Disney Dream // © 2015 Disney/Kent Phillips
Feature image (above): In the Star Wars section, kids can pilot the Millennium Falcon. // © 2015 Disney/Kent Phillips
Cultivating big-name partnerships has become an integral part of cruise line strategy. These alliances enrich onboard and shoreside experiences for guests, place a familiar stamp on the product and send a message to the consumer about the philosophy of the cruise brand.
However, in one case — Disney Cruise Line — the tail wags the dog. Disney’s beloved characters and stories have been embedded in its ships from the beginning. The company took advantage of its ability to offer something no one else could: encounters with famous characters in an intimate setting and the resources of Disney Studios to build an entire world that supports and amplifies Disney stories.
The whole process has been refined and intensified over the years since Disney Cruise Line’s 1998 introduction of the Disney Magic ship. Now, new additions to Disney Dream are evidence that the company has made an art of blurring the line between cruising and becoming a living part of its popular movies and games.
Dream returned to service in October after a three-week drydock, and spaces throughout the ship have been transformed, featuring themes based on the upcoming “Star Wars: The Force Awakens” film, which debuts mid-December, and the Disney Infinity video game.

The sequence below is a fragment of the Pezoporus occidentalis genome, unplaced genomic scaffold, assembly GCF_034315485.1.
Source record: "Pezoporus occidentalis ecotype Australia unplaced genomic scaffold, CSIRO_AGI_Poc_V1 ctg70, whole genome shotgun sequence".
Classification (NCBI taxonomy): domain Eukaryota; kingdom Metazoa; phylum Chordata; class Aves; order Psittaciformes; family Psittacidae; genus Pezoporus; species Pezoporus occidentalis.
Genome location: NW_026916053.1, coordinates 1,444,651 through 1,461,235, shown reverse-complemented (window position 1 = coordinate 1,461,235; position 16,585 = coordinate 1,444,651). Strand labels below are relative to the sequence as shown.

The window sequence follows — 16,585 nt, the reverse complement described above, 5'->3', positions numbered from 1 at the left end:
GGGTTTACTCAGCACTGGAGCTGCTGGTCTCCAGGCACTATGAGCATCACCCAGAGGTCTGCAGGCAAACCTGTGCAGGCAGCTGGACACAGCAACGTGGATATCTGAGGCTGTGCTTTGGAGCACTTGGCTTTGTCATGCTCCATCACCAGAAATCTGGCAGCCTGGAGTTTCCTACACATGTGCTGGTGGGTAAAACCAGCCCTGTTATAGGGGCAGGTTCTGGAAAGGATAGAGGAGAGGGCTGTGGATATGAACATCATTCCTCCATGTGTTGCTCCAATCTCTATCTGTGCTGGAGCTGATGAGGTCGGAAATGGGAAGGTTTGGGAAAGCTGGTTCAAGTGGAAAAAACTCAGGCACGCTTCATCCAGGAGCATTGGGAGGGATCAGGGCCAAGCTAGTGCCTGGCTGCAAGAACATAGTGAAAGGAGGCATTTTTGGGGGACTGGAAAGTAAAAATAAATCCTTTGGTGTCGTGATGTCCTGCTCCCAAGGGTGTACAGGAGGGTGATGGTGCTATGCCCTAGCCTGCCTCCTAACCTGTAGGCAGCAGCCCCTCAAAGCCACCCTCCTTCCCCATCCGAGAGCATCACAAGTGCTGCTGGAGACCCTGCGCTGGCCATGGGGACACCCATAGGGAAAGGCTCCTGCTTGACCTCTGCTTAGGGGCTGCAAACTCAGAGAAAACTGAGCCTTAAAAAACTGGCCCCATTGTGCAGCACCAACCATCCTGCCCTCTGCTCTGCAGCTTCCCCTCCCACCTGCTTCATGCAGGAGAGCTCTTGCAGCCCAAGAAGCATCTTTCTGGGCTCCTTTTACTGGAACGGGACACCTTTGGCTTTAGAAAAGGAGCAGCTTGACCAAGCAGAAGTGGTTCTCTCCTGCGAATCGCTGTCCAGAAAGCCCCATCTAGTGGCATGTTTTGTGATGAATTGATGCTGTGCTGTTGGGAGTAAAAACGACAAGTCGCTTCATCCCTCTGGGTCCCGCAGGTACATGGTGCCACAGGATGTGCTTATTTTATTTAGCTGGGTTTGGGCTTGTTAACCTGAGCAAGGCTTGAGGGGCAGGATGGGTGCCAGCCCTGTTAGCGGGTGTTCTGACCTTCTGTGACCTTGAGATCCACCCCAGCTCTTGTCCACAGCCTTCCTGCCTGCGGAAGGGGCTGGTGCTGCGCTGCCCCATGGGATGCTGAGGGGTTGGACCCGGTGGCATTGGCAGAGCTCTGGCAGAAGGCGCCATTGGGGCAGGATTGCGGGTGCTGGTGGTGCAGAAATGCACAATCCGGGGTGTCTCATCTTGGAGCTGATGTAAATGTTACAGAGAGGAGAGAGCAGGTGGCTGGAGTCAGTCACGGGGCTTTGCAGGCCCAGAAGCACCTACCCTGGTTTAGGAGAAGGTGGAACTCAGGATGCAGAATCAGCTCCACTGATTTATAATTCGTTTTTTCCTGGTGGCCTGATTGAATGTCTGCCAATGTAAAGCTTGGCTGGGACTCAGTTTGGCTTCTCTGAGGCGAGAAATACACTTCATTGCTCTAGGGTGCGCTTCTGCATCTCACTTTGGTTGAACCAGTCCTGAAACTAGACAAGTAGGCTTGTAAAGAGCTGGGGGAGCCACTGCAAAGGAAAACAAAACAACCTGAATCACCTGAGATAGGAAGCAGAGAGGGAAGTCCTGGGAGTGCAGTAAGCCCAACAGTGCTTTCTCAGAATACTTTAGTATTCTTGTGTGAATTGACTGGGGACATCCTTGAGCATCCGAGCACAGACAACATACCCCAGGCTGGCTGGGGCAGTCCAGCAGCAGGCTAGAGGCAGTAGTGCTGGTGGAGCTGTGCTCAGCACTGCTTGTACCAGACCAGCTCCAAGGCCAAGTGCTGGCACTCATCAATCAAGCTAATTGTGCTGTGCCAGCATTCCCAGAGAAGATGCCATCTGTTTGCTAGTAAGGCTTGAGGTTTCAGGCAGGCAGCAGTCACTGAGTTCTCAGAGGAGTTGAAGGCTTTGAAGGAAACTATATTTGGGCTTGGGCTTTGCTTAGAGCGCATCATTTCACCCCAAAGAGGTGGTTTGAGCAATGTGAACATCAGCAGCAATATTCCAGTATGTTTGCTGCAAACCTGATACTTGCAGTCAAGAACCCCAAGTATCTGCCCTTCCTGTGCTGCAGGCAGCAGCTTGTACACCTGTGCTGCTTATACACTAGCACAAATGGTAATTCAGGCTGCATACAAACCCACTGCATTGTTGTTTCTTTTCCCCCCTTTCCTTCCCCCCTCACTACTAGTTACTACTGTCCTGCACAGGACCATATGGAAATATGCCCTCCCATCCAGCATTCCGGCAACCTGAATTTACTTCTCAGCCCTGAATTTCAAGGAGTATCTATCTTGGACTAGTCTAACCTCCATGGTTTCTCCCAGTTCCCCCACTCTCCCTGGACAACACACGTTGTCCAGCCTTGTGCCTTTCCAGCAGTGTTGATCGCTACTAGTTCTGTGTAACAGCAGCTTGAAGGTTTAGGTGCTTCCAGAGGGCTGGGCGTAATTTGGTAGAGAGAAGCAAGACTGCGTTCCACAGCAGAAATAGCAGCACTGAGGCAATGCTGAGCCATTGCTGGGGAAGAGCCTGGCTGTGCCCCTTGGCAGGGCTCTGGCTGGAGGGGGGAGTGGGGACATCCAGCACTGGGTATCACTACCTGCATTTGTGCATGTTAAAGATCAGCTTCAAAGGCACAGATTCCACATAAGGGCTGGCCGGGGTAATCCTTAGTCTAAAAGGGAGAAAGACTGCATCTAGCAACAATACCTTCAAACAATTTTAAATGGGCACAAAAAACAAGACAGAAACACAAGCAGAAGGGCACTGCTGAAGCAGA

In Disney’s Oceaneer Club, designed for ages 3 to 12, kids can enter the ship’s new Star Wars section (which replaces Captain Nemo’s submarine) and sit in the cockpit of the Millennium Falcon to battle evil with the Rebel Alliance, virtually piloting the ship through hyperspace. At the Jedi Training Academy, young Padawans learn how to handle a lightsaber and face Darth Vader with a Jedi Master.
However, it looks like Disney will need to add at least 30 years to the target age range for the attraction. The Disney Parks site is full of posts from adults who were young when the “Star Wars” movies were first released, pleading to play on the Falcon, asking for special or late-night hours for adults and requesting an adults Star Wars club.
Another new addition to Dream with appeal across generations is the Disney Infinity area, where children can share interactive virtual adventures customized for them on a screen using an interactive floor and a complete set of Infinity characters. Once back at home, kids can access exclusive Disney Infinity content from their cruise adventure.
Families can enjoy candy, novelties and handmade gelato and ice cream at the new Vanellope’s Sweets & Treats. The shop’s design is inspired by “Wreck-It Ralph,” with a racetrack- and checkerboard-patterned floor, gas-pump-style gumball dispensers and King Candy’s throne. Don’t miss Ralph’s Family Challenge Sundae, five scoops of ice cream served in a trophy souvenir cup for a whole family to share.
Additionally, children can transform into pirates, princesses and knights at the ship’s new Bibbidi Bobbidi Boutique while parents relax at Satellite Falls, an adults-only water feature.
Through 2017, families can book three- and four-night night Bahamas itineraries on Disney Dream, departing from Port Canaveral, Fla., and visiting Nassau and Castaway Cay.